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U.S. gives rare earths reprieve in revised $200 billion China tariff list

These translations are done via Google Translate

BEIJING (Reuters) – The United States did not include rare earth elements, metals used in magnets, radars and consumer electronics, from its final list of tariffs on $200 billion of Chinese goods, underscoring its reliance on China for the strategic minerals.

China is the world’s largest producer of rare earths and the biggest supplier to the United States, according the U.S. Geological Survey.

Rare earth elements and minor metals have broad applications in U.S. industry, ranging from jet engines to mobile phones to oil and gas drilling.

Most of the minerals the U.S. had originally targeted for tariffs were on a list of 35 minerals published by the U.S. Department of the Interior in May that were deemed critical to the country’s security and economic prosperity.

Rare earth metals and their compounds, as well as mixtures of rare earth oxides or chlorides, were all included on a provisional list of tariffs on Chinese goods unveiled by the Office of the U.S. Trade Representative (USTR) in July.

However, the final list released on Monday does not mention rare earths, a group of 15 lanthanide metallic elements plus the metals scandium and yttrium. The latest tariffs will go into effect on Sept. 24 at a rate of 10 percent.

Permanent metal magnets and articles intended to become permanent magnets, which could include rare earth oxides neodymium and praseodymium, also dropped off the list. That category accounted for $191.2 million of imports in 2017, according to the USTR.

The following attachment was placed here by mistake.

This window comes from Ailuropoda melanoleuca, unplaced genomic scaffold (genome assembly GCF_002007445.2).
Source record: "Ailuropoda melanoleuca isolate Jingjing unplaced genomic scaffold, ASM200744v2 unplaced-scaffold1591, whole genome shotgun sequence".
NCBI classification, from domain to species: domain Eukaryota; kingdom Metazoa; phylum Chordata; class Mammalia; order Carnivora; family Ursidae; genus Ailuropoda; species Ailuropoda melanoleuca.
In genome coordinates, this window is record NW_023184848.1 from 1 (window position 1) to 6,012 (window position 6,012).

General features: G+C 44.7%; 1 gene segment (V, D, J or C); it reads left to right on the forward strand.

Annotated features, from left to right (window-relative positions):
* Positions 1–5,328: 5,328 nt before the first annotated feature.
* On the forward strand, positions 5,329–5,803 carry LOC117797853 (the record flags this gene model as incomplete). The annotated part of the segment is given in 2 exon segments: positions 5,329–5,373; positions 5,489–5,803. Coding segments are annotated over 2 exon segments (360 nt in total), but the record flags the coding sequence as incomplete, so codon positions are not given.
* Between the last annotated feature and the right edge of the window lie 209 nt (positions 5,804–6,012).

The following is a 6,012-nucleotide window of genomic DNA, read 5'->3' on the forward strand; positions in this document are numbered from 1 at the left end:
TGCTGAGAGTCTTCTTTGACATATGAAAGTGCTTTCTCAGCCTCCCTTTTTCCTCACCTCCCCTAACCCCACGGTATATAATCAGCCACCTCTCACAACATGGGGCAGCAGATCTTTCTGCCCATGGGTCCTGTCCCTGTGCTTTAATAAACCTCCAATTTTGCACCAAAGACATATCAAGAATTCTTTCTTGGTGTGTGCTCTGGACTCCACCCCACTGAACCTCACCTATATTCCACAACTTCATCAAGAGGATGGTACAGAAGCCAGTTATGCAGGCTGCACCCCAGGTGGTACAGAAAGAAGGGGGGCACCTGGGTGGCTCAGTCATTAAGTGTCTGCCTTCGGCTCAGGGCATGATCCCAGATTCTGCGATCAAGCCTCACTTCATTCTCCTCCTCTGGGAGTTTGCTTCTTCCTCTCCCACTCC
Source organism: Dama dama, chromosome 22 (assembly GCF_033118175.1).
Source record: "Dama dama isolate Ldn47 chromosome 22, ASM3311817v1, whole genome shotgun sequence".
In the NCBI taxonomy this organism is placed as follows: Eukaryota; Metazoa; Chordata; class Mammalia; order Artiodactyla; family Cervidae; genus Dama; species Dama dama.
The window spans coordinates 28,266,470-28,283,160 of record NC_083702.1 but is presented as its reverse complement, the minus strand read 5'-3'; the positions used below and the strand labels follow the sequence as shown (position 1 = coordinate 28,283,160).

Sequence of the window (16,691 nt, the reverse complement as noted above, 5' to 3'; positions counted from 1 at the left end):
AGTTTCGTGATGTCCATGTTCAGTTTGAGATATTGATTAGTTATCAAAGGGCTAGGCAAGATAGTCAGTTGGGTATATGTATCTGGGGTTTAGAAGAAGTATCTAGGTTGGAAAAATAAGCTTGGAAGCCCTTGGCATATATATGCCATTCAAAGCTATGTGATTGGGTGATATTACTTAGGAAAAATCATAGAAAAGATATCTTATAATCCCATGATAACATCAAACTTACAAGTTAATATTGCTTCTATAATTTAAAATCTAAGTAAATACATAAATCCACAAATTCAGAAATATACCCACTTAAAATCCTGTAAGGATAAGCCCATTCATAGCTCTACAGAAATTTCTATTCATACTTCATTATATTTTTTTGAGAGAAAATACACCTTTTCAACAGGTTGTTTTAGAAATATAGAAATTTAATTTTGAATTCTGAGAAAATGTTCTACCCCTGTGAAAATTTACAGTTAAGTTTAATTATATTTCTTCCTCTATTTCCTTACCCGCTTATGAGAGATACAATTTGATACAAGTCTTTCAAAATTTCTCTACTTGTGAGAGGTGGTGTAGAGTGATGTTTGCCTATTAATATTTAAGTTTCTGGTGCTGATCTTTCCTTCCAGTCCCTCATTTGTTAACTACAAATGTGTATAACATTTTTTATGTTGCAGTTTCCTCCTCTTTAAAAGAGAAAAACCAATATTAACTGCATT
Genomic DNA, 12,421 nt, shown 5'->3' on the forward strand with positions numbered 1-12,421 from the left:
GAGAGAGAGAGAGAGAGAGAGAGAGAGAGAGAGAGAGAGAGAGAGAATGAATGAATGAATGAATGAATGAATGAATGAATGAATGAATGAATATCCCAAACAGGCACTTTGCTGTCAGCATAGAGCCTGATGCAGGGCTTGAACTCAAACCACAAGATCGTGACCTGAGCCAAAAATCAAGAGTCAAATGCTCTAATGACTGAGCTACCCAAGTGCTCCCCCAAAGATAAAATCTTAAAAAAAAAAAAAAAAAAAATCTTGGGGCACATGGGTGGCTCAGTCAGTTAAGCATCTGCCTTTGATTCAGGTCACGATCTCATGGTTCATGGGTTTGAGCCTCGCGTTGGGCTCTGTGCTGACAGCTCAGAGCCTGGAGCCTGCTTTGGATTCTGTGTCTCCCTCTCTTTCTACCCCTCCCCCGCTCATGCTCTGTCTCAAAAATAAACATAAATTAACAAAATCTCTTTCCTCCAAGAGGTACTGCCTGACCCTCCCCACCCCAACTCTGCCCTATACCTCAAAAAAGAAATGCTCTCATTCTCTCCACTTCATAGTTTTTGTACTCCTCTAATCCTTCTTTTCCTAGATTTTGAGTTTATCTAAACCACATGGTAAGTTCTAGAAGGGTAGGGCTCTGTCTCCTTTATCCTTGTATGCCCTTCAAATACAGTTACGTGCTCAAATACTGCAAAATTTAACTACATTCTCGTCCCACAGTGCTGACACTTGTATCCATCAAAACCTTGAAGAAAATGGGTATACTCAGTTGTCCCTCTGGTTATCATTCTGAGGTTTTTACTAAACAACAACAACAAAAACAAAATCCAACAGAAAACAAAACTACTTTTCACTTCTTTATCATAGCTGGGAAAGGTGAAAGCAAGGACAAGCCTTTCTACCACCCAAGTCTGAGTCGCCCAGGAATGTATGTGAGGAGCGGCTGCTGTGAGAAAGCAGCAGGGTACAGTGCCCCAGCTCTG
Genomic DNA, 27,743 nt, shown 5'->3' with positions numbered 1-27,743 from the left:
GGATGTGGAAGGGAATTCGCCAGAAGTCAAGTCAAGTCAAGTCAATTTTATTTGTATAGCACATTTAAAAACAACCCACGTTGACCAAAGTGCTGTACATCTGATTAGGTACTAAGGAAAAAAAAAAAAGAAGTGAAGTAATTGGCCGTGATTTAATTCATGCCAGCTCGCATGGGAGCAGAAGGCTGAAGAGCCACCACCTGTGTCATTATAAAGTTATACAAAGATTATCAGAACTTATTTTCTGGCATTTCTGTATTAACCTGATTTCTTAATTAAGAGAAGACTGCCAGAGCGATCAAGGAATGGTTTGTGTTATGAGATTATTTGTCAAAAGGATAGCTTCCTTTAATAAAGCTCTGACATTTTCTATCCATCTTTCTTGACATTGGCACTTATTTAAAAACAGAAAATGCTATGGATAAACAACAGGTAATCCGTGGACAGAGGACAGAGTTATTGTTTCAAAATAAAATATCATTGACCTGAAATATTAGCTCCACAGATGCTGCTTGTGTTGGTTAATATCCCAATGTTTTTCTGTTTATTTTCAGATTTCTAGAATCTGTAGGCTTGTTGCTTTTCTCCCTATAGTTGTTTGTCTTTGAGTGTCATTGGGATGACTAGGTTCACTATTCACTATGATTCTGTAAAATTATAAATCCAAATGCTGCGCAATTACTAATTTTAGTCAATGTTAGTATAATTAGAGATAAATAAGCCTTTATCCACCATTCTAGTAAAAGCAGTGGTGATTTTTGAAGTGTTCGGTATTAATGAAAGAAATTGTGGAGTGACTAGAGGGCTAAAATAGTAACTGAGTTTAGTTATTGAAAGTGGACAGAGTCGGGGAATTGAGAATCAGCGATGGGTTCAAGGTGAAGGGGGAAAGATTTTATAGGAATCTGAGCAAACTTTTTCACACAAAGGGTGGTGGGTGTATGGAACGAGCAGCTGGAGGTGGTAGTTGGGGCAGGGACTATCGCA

The United States is aware of the strategic importance of rare earth metals as illustrated by a U.S. law passed last month that bans the purchase of rare earth magnets from China for the military in the 2019 fiscal year, said Dylan Kelly, a resources analyst at brokerage CLSA in Sydney.

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The law “clearly highlighted how exposed the nation was to any kind of disruption to the Chinese supply chain,” said Kelly. U.S. politicians “should be very aware of the corner they have pinned themselves into.”

Whether the Chinese will retaliate and use rare earths as a bargaining chip or “strategic lever” in future talks with the United States remains to be seen, Kelly said. “But obviously that’s where a lot of investors have focused their attention.”

Some minor metals used in high-tech industries, such as bismuth, titanium and cobalt, are still on the tariff list.

However, barite and antimony are not included in the new tariffs. Antimony, along with antimony oxide, made up $108.5 million of imports from China last year, according to USTR data.

Natural graphite, which is used in steelmaking and lithium-ion batteries, also won a reprieve.

Tungsten, used to harden steel, now only features in 11 categories on the final tariff list, half the original number.

Reporting by Tom Daly; Editing by Christian Schmollinger

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